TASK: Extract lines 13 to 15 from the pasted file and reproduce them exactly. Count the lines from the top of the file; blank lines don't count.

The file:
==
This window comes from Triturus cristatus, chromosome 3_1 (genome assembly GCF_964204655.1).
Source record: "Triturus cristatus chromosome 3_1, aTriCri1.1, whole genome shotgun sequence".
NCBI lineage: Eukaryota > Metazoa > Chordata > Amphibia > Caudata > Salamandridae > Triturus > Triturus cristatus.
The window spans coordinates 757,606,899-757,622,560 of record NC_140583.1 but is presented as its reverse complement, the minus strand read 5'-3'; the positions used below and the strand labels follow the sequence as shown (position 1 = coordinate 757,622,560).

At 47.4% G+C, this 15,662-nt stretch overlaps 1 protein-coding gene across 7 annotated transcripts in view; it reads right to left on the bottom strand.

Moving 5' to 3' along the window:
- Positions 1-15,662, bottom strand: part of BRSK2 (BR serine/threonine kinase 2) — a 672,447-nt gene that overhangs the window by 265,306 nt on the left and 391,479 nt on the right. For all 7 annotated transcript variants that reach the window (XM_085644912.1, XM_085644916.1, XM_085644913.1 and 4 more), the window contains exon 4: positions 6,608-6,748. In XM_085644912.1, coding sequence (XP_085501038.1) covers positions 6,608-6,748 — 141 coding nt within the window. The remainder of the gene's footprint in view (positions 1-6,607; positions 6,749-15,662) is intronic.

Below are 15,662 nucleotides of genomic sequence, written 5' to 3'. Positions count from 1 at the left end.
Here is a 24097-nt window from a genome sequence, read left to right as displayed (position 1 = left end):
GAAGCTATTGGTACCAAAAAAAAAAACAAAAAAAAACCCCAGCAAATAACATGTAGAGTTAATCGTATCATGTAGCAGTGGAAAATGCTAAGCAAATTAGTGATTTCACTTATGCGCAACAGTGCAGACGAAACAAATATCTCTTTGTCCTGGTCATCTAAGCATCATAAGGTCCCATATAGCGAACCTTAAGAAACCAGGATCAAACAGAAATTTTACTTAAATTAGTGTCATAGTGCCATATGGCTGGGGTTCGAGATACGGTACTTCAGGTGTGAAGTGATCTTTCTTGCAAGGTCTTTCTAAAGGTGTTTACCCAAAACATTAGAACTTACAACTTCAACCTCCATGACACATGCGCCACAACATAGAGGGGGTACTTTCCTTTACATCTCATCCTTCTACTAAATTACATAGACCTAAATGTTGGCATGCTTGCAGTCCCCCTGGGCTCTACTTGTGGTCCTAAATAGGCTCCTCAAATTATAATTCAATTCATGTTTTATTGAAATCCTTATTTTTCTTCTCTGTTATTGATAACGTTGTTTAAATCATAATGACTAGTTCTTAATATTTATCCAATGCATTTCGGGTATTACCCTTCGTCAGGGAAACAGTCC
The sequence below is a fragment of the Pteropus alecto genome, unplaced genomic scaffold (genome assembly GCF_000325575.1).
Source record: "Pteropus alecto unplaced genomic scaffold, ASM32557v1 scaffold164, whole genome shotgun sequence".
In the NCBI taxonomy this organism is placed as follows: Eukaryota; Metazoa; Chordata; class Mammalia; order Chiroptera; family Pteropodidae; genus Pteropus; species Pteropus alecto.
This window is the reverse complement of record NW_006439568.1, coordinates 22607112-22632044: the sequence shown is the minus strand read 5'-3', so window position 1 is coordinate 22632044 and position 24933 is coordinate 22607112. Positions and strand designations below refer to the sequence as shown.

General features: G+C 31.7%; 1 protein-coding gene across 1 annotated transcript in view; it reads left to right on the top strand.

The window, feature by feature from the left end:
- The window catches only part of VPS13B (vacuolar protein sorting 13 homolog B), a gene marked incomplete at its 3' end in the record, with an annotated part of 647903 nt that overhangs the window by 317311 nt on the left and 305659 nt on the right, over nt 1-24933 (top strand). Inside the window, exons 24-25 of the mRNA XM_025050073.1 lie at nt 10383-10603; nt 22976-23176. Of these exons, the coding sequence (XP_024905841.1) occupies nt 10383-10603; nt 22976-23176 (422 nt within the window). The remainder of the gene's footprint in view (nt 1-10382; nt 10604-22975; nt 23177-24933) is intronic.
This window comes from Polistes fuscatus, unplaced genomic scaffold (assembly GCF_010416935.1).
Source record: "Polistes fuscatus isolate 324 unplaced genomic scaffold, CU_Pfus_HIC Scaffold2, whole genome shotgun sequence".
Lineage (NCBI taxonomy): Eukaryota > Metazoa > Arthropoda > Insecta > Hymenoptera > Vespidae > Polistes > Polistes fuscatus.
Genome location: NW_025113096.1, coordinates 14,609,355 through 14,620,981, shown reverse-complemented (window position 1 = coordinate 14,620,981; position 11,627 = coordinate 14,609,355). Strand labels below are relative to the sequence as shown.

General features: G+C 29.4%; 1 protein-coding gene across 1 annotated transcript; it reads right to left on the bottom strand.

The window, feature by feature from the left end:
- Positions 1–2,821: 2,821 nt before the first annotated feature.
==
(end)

In the NCBI taxonomy this organism is placed as follows: Eukaryota; Metazoa; Chordata; class Mammalia; order Chiroptera; family Pteropodidae; genus Pteropus; species Pteropus alecto.
This window is the reverse complement of record NW_006439568.1, coordinates 22607112-22632044: the sequence shown is the minus strand read 5'-3', so window position 1 is coordinate 22632044 and position 24933 is coordinate 22607112. Positions and strand designations below refer to the sequence as shown.

General features: G+C 31.7%; 1 protein-coding gene across 1 annotated transcript in view; it reads left to right on the top strand.